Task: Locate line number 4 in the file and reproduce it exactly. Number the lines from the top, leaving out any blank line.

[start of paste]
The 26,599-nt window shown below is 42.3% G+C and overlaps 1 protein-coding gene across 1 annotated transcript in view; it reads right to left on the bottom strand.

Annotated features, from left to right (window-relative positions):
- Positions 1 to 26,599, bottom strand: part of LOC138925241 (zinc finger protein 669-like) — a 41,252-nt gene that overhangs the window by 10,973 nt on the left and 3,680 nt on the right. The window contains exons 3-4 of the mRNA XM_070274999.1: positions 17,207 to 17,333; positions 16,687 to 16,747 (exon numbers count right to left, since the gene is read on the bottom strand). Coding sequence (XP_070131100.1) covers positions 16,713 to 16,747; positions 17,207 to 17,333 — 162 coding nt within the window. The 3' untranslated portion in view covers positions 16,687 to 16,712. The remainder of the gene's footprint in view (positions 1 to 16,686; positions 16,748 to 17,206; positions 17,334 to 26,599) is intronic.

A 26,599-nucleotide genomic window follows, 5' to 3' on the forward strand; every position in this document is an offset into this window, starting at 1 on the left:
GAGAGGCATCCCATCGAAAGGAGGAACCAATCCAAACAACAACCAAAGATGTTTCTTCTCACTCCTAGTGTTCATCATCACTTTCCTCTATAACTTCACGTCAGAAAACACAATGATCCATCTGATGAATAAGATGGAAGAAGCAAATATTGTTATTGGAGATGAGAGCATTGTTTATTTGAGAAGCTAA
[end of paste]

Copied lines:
A 26,599-nucleotide genomic window follows, 5' to 3' on the forward strand; every position in this document is an offset into this window, starting at 1 on the left: